- Ed Lachman (Carol)
- Robert Richardson (The Hateful Eight)
- John Seale (Mad Max: Fury Road)
- Emmanuel Lubezki (The Revenant)
- Roger Deakins (Sicario)
SHOULD BE HERE: Maryse Alberti (Creed)
Former Hitfix.com and current Variety writer Kristopher Tapley creates a list every year of the best shots in film of the year. Wouldn't you know it, Creed ended up at the very top of the list. Almost everyone currently nominated for an Academy Award earned a spot on Mr. Tapley's list, but one of the very best films of the year ended up at #1. I personally would have gone with the oner fight scene in the middle of the film- a piece of technical mastery that instantly rose to the top as one of the best fight scenes in the history of cinema (not a hyperbole)- but that's just me. Alberti's camera work in Creed is just incredible, much like everyone who worked on the film, and her nomination would have not only made the Oscars not so white, but would have been well deserved.
THOUGHTS AND MUSINGS ON THE NOMINATIONS:
CAROL: The one film that surprisingly wasn't on Mr. Tapley's list was one of the best framed movies of the year. I went into Carol ready to dismiss the cinematography thinking that The Academy only nominated Mr. Lachman because the movie was shot on Super 16mm film, Personally, I have no idea if the version of the film I saw was digital or on film, but I couldn't less care either way. I really enjoyed that grainy 1950's vibe that Lachman was going for and loved the way he framed his shots and how he shot scenes between Rooney Mara and Cate Blanchett.
THE HATEFUL EIGHT: While I assumed that Carol earned a nomination because of the film used to shoot the film, The Hateful Eight absolutely earned a nomination in this category solely because it was shot on 70mm film. I know for a fact that I saw the digital version of this film, and I enjoyed every second of it. I am dubious that my enjoyment of the film would have changed otherwise. Anyways, Robert Richardson did a fine job with the film, but I don't know that he was one of the very best of the year.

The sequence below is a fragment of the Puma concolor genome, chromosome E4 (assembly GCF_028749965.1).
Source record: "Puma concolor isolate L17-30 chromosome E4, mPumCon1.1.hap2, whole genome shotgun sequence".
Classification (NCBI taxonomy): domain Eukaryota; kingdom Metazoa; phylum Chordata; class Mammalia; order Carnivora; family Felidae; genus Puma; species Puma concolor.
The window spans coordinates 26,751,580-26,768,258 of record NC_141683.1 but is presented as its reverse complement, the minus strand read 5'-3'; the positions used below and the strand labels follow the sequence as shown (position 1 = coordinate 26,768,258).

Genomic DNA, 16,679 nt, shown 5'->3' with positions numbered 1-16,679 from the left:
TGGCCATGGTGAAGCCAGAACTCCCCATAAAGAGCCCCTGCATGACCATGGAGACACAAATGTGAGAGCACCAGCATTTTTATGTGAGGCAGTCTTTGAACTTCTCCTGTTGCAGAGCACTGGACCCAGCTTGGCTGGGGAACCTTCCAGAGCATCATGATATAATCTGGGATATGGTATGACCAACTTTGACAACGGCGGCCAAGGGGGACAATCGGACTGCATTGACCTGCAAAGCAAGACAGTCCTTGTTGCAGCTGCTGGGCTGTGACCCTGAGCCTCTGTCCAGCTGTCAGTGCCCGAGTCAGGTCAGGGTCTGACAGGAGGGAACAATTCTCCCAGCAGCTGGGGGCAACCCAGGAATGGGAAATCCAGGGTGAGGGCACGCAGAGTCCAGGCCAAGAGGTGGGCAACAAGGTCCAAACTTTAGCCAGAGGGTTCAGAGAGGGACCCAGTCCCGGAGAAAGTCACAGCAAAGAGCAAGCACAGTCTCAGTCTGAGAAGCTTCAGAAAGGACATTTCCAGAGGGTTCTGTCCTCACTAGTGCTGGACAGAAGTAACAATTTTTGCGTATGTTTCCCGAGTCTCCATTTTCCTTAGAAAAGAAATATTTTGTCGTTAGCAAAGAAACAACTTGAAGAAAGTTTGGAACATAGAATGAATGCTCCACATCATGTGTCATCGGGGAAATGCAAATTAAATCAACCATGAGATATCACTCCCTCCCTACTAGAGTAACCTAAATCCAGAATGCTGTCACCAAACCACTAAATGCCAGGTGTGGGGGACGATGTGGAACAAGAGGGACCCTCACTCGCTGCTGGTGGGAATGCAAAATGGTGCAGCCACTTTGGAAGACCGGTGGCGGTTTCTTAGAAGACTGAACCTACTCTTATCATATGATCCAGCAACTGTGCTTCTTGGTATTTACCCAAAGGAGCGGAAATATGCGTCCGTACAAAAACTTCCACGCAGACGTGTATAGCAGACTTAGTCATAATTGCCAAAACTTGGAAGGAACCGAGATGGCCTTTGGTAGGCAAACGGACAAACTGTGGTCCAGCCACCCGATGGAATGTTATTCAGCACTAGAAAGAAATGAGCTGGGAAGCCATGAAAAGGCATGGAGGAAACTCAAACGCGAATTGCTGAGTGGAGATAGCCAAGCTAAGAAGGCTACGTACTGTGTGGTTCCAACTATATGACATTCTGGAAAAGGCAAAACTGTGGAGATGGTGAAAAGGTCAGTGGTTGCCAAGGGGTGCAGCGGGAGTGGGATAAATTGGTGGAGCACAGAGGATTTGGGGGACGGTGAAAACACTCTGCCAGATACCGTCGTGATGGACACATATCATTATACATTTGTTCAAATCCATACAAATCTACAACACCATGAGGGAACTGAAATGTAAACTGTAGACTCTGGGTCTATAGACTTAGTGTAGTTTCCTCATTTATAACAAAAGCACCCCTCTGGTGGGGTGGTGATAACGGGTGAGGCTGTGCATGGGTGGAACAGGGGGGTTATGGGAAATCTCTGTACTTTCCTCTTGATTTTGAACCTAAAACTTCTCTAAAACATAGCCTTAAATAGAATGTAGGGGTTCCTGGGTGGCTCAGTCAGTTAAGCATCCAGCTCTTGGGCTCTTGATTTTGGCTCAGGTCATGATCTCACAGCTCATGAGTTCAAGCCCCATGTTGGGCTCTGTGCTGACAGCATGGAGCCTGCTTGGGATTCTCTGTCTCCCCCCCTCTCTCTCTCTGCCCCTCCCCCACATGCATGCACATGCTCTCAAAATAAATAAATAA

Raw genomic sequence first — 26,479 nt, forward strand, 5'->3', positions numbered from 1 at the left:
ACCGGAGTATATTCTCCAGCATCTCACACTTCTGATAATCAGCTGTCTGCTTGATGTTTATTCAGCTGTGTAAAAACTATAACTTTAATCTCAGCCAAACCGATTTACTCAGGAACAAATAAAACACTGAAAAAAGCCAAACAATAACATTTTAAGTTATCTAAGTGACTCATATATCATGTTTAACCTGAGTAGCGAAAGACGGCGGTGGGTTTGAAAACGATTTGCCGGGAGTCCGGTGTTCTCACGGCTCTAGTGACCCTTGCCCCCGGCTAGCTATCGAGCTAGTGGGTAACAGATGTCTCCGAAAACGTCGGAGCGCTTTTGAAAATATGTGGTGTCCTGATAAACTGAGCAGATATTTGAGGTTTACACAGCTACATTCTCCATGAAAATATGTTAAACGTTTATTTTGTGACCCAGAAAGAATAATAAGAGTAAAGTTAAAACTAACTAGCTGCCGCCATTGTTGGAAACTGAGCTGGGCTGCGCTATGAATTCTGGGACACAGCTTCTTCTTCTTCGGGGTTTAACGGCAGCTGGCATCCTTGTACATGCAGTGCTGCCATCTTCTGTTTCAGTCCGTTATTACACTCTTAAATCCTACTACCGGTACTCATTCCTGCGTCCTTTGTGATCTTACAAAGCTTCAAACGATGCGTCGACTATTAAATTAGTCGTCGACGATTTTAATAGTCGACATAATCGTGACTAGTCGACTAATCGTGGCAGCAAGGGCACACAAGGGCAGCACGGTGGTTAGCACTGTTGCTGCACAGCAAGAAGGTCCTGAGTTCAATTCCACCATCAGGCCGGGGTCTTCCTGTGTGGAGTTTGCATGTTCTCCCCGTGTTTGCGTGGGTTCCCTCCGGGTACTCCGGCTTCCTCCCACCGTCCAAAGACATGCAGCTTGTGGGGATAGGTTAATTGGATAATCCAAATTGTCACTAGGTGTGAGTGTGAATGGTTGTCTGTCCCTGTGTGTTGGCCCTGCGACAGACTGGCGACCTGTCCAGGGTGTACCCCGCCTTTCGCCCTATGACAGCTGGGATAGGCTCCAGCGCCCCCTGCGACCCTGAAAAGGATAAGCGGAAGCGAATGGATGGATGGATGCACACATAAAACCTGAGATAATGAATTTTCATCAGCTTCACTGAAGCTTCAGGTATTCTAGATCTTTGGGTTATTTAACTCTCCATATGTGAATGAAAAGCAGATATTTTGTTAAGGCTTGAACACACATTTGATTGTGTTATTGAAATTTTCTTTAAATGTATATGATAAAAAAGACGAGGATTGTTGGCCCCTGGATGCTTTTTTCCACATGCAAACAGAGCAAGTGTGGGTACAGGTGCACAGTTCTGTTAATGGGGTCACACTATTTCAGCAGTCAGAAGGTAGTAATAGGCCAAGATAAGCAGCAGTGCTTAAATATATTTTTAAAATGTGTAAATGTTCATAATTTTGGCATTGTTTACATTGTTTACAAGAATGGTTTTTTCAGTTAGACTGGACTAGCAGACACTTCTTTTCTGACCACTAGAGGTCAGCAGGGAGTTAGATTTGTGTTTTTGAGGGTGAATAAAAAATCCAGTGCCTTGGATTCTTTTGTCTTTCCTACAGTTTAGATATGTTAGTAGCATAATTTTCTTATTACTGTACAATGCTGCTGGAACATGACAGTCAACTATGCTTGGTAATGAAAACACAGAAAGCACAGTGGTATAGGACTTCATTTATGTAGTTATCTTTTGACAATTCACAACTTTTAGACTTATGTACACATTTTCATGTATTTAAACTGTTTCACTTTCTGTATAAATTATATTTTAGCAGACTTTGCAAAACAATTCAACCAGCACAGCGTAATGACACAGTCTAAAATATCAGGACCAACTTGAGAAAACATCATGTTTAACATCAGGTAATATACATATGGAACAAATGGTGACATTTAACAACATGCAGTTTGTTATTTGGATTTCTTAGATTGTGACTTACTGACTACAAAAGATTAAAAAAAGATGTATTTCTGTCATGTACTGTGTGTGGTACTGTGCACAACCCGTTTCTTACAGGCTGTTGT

MAD MAX: FURY ROAD: I personally didn't enjoy this film, but that still doesn't mean that I can't appreciate the technical aspects of it. The fact that most of the film used practical stunts, and that 70 year old John Seale was in these cars and on rigs filming this stunts is just spectacular to me. Further, one of the best things that Mad Max: Fury Road has going for it is its look and aesthetic, and that all gets attributed back to Mr. Seale.
SICARIO: Roger Deakins is my favorite working cinematographer. His first job was the DP for my favorite movie The Shawshank Redemption, and I've loved him ever since. Deakins has worked on a litany of films by the Coen Brothers, Skyfall, and earned one of his 13 Oscar nominations on Denis Villeneuve's last film Prisoners. Deakins teamed up with Villeneuve again for Sicatio, and again Deakins shot a masterpiece. I hated Sicario so much that I now just call it Sicari-slow, but the cinematography was outstanding.
THE REVENANT: Roger Deakins would be the greatest cinematographer of all time and he might have an Oscar win or two if it wasn't for Emmanuel Lubezki. Mr. Lubezki earned his first Oscar two years ago for his work on Gravity and his second one last year working with Alejandro Gonzalez Inarritu by making Birdman look like it was all one long take. Lubezki teamed up with Mr. Inarritu again on The Revenant and ensured himself an Oscar three-peat. Like Sicario, there wasn't a lot I personally liked about the film, but there's no denying Lubezki's genius. The way the camera movies throughout the film and how beautiful it looks means that Lubezki absolutely deserved this nomination.
IF I HAD AN OSCAR VOTE:
- Creed (Maryse Alberti)
- The Danish Girl (Danny Cohen)
- Mad Max: Fury Road (John Seale)
- The Revenant (Emmanuel Lubezki)
- Spotlight (Masanobu Takayanagi)
WHO SHOULD WIN (ENTIRE ELIGIBLE FIELD): Maryse Alberti (Creed)
WHO SHOULD WIN (ACTUAL NOMINEES): Ed Lachman (Carol)
WHO WILL WIN: Emmanuel Lubezki (The Revenant)
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